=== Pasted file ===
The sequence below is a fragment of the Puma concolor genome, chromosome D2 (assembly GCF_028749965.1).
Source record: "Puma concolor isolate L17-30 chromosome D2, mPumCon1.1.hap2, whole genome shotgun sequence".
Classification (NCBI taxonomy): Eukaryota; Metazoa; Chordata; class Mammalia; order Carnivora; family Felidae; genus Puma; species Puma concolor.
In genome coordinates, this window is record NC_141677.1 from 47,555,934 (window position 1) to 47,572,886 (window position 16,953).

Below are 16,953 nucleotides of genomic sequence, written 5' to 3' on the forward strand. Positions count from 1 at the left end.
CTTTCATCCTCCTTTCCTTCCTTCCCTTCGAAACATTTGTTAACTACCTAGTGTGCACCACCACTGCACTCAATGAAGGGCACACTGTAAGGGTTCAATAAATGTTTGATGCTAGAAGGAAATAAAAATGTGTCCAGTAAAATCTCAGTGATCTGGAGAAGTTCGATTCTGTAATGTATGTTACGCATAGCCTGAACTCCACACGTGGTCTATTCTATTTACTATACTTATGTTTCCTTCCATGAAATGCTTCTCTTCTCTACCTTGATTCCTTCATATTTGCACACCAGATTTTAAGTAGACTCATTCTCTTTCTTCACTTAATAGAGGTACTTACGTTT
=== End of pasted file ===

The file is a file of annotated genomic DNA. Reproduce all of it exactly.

The sequence below is a fragment of the Puma concolor genome, chromosome D2 (assembly GCF_028749965.1).
Source record: "Puma concolor isolate L17-30 chromosome D2, mPumCon1.1.hap2, whole genome shotgun sequence".
Classification (NCBI taxonomy): Eukaryota; Metazoa; Chordata; class Mammalia; order Carnivora; family Felidae; genus Puma; species Puma concolor.
In genome coordinates, this window is record NC_141677.1 from 47,555,934 (window position 1) to 47,572,886 (window position 16,953).

Below are 16,953 nucleotides of genomic sequence, written 5' to 3' on the forward strand. Positions count from 1 at the left end.
CTTTCATCCTCCTTTCCTTCCTTCCCTTCGAAACATTTGTTAACTACCTAGTGTGCACCACCACTGCACTCAATGAAGGGCACACTGTAAGGGTTCAATAAATGTTTGATGCTAGAAGGAAATAAAAATGTGTCCAGTAAAATCTCAGTGATCTGGAGAAGTTCGATTCTGTAATGTATGTTACGCATAGCCTGAACTCCACACGTGGTCTATTCTATTTACTATACTTATGTTTCCTTCCATGAAATGCTTCTCTTCTCTACCTTGATTCCTTCATATTTGCACACCAGATTTTAAGTAGACTCATTCTCTTTCTTCACTTAATAGAGGTACTTACGTTT